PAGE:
He says "a fundamental concept for safety-critical systems is that if the effects and severity of a failure cause a hazard, then the frequency of occurrence should be made infrequent enough by design... loss of horizontal stabiliser position can be catastrophic".

Ed Pierson is a former senior manager at Boeing's 737 plant, near Seattle, who has previously voiced serious concerns about manufacturing standards at the plant. He says the number of failure and defect reports is "very troubling".

"I'm concerned this is just the tip of the iceberg", he says, adding: "It makes one wonder what the airline's own maintenance reports say about the condition of these airplanes, if the mandatory reporting looks like this."

'Not unreasonable'

However, not all experts are so alarmed. Dai Whittingham, chief executive of the UK Flight Safety Committee, has also seen the data.

"I don't think it's an unreasonable rate of occurrences," he explains. "With a fleet that size, it's not an unexpected level of problems, for the length of time.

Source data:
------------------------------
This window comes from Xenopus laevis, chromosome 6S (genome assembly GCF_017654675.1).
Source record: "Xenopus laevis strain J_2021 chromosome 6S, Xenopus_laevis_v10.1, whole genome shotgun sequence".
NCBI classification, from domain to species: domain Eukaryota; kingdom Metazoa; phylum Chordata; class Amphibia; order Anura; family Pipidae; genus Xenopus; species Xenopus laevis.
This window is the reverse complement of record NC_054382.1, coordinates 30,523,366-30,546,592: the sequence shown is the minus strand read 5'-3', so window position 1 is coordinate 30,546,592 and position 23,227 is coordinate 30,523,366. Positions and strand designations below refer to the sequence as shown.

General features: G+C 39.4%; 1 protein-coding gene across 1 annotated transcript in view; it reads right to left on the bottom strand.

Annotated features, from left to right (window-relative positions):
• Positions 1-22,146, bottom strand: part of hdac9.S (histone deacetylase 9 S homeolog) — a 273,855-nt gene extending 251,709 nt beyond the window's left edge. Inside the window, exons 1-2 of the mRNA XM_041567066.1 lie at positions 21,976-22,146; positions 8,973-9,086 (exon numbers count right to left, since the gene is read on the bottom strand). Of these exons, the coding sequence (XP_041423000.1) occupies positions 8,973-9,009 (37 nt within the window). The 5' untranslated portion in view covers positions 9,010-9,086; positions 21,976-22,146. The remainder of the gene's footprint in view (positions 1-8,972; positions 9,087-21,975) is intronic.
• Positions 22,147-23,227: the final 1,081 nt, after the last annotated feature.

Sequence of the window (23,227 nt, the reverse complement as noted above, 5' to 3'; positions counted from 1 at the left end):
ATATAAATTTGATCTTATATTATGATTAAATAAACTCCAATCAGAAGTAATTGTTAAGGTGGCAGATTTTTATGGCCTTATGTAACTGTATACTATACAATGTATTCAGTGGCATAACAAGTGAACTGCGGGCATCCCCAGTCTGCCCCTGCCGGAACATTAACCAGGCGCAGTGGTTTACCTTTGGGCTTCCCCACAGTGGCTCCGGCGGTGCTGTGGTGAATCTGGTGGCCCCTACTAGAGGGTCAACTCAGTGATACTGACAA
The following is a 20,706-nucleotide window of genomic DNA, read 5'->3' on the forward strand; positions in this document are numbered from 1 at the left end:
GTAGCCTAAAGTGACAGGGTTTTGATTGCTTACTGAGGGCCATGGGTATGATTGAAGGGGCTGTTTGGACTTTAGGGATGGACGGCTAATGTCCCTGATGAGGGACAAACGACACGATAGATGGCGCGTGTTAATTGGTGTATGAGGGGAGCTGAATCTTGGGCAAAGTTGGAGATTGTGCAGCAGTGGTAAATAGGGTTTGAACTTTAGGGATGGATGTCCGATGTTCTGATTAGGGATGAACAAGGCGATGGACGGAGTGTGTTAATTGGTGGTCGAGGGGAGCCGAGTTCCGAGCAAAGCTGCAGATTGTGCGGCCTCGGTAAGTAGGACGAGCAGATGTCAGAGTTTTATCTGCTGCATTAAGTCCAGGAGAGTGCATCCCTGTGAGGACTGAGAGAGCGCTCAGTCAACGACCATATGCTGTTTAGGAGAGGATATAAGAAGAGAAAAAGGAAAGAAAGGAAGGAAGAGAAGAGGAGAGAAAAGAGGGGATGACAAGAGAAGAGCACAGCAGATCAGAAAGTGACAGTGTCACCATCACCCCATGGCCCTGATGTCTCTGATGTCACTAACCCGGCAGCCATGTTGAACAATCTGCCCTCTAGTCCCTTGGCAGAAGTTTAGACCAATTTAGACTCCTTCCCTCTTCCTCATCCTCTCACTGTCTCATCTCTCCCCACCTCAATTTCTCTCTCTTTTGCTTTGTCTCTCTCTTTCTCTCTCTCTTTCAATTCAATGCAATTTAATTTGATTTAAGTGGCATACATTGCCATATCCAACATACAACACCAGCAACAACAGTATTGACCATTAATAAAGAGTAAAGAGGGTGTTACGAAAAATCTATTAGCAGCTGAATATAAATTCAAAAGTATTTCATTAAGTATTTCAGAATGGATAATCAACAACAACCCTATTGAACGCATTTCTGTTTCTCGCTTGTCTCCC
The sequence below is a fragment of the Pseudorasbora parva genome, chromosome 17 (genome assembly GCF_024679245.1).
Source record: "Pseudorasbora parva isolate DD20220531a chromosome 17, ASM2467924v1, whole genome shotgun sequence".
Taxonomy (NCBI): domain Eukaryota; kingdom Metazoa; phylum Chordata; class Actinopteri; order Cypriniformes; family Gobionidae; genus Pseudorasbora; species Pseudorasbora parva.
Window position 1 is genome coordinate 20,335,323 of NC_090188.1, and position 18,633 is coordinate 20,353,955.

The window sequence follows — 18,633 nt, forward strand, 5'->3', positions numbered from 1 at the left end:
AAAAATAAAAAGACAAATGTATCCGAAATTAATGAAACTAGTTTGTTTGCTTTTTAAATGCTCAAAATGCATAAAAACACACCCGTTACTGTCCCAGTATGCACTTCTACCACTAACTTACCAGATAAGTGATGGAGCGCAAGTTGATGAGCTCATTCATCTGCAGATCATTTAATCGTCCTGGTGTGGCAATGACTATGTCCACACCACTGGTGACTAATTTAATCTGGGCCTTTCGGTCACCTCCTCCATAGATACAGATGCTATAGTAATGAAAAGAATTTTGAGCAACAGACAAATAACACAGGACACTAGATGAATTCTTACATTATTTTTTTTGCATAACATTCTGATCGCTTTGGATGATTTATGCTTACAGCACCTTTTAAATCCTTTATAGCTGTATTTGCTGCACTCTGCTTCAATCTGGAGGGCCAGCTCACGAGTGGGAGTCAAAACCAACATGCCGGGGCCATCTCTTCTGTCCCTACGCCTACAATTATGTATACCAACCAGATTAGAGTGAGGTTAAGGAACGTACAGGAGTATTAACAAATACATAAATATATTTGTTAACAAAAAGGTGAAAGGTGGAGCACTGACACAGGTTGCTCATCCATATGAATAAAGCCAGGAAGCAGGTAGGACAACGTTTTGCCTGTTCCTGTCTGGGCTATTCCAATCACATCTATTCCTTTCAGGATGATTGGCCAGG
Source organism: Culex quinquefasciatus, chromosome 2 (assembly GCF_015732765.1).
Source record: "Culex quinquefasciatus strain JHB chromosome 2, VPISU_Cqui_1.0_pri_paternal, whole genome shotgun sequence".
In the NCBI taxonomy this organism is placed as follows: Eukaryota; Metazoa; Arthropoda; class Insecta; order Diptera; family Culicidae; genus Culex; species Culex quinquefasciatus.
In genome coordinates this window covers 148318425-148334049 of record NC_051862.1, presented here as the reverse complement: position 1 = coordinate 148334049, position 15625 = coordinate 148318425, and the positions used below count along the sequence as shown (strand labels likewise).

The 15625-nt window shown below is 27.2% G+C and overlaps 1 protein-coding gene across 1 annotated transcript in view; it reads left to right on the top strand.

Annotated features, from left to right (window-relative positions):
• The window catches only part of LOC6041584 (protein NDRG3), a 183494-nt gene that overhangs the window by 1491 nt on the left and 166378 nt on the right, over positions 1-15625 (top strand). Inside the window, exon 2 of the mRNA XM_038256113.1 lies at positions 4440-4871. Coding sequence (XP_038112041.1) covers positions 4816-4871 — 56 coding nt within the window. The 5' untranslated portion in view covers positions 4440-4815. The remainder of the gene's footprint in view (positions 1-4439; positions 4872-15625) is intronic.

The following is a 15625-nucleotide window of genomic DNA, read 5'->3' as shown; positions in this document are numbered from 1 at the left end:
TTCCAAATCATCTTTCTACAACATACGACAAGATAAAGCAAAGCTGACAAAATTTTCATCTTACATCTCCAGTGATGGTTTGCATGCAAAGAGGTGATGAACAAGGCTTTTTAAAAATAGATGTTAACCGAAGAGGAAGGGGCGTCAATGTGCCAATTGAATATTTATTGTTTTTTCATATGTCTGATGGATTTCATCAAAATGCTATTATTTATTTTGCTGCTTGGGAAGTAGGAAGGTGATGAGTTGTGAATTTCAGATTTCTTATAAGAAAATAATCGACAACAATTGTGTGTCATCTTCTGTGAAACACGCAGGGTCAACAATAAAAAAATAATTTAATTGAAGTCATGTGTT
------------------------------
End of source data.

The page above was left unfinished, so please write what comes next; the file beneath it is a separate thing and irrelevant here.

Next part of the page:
"They are complex systems, so these things happen"

Boeing did not respond to specific questions about the failures featured in the service difficulty reports.

In a statement, it said: "Since the 737 Max returned to service, airlines have flown nearly 240,000 flights around the world, and are conducting more than 1,300 flights every day.

"The in-service reliability is greater than 99%, and is consistent with other commercial airplane models".

People close to the 737 Max programme do, however, acknowledge that there have been specific issues with stabiliser trim motors, and that changes have been made to rectify them.

The BBC also understands that regular weekly meetings take place between the aerospace giant and representatives of the engine manufacturer CFM International, in part to address the root causes of failures and in-flight shutdowns.

The FAA, meanwhile, said: "When we returned the 737 Max to service, we noted that routine incidents would occur with the aircraft, just as they do with every other make and model of aircraft.

"The FAA addresses these issues through the same Continued Operational Safety process that we provide for the entire US commercial fleet. We have seen no reported incidents attributable to the redesigned automated flight control system on the Max."